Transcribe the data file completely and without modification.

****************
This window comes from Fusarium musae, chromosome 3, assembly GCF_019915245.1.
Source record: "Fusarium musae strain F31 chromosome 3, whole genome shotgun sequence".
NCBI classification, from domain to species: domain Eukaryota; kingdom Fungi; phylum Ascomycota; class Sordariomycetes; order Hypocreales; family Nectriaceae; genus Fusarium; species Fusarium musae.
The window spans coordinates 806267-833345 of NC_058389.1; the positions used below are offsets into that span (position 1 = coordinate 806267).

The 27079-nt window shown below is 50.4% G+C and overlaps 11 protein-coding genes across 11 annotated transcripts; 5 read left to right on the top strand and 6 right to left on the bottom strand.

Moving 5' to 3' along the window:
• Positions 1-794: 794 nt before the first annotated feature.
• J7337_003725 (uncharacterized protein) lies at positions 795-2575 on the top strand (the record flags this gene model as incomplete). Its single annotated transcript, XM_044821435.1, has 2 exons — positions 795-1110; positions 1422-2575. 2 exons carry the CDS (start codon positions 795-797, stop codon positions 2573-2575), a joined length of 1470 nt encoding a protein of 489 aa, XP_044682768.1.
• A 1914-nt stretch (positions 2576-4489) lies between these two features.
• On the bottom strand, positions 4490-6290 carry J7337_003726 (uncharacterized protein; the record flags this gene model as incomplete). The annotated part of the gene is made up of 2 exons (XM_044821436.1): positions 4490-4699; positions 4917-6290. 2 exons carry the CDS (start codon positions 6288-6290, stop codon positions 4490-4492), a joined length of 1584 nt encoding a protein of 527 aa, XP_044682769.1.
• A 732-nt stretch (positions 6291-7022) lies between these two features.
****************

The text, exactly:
This window comes from Fusarium musae, chromosome 3, assembly GCF_019915245.1.
Source record: "Fusarium musae strain F31 chromosome 3, whole genome shotgun sequence".
NCBI classification, from domain to species: domain Eukaryota; kingdom Fungi; phylum Ascomycota; class Sordariomycetes; order Hypocreales; family Nectriaceae; genus Fusarium; species Fusarium musae.
The window spans coordinates 806267-833345 of NC_058389.1; the positions used below are offsets into that span (position 1 = coordinate 806267).

The 27079-nt window shown below is 50.4% G+C and overlaps 11 protein-coding genes across 11 annotated transcripts; 5 read left to right on the top strand and 6 right to left on the bottom strand.

Moving 5' to 3' along the window:
• Positions 1-794: 794 nt before the first annotated feature.
• J7337_003725 (uncharacterized protein) lies at positions 795-2575 on the top strand (the record flags this gene model as incomplete). Its single annotated transcript, XM_044821435.1, has 2 exons — positions 795-1110; positions 1422-2575. 2 exons carry the CDS (start codon positions 795-797, stop codon positions 2573-2575), a joined length of 1470 nt encoding a protein of 489 aa, XP_044682768.1.
• A 1914-nt stretch (positions 2576-4489) lies between these two features.
• On the bottom strand, positions 4490-6290 carry J7337_003726 (uncharacterized protein; the record flags this gene model as incomplete). The annotated part of the gene is made up of 2 exons (XM_044821436.1): positions 4490-4699; positions 4917-6290. 2 exons carry the CDS (start codon positions 6288-6290, stop codon positions 4490-4492), a joined length of 1584 nt encoding a protein of 527 aa, XP_044682769.1.
• A 732-nt stretch (positions 6291-7022) lies between these two features.